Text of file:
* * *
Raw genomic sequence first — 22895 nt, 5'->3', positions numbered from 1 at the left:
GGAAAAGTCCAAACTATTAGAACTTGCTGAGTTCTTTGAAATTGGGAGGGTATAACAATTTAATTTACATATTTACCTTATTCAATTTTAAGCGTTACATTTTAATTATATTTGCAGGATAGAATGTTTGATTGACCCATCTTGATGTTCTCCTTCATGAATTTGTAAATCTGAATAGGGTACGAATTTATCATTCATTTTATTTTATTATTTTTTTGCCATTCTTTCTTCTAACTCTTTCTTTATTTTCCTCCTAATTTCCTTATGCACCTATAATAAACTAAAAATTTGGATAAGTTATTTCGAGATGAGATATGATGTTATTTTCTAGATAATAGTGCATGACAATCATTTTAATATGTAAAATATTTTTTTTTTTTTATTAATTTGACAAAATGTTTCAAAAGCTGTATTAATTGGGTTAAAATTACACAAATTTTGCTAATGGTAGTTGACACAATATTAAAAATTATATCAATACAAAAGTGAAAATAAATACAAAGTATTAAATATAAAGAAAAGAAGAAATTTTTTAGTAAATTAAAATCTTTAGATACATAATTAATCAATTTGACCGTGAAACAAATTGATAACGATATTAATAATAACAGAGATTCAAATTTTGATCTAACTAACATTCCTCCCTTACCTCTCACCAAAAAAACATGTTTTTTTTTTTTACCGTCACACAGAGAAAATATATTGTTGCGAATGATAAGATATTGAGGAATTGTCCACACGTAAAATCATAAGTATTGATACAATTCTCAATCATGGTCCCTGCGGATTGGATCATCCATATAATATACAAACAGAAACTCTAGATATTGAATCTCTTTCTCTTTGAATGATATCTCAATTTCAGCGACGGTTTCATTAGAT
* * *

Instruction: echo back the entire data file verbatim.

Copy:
Raw genomic sequence first — 22895 nt, 5'->3', positions numbered from 1 at the left:
GGAAAAGTCCAAACTATTAGAACTTGCTGAGTTCTTTGAAATTGGGAGGGTATAACAATTTAATTTACATATTTACCTTATTCAATTTTAAGCGTTACATTTTAATTATATTTGCAGGATAGAATGTTTGATTGACCCATCTTGATGTTCTCCTTCATGAATTTGTAAATCTGAATAGGGTACGAATTTATCATTCATTTTATTTTATTATTTTTTTGCCATTCTTTCTTCTAACTCTTTCTTTATTTTCCTCCTAATTTCCTTATGCACCTATAATAAACTAAAAATTTGGATAAGTTATTTCGAGATGAGATATGATGTTATTTTCTAGATAATAGTGCATGACAATCATTTTAATATGTAAAATATTTTTTTTTTTTTATTAATTTGACAAAATGTTTCAAAAGCTGTATTAATTGGGTTAAAATTACACAAATTTTGCTAATGGTAGTTGACACAATATTAAAAATTATATCAATACAAAAGTGAAAATAAATACAAAGTATTAAATATAAAGAAAAGAAGAAATTTTTTAGTAAATTAAAATCTTTAGATACATAATTAATCAATTTGACCGTGAAACAAATTGATAACGATATTAATAATAACAGAGATTCAAATTTTGATCTAACTAACATTCCTCCCTTACCTCTCACCAAAAAAACATGTTTTTTTTTTTTACCGTCACACAGAGAAAATATATTGTTGCGAATGATAAGATATTGAGGAATTGTCCACACGTAAAATCATAAGTATTGATACAATTCTCAATCATGGTCCCTGCGGATTGGATCATCCATATAATATACAAACAGAAACTCTAGATATTGAATCTCTTTCTCTTTGAATGATATCTCAATTTCAGCGACGGTTTCATTAGAT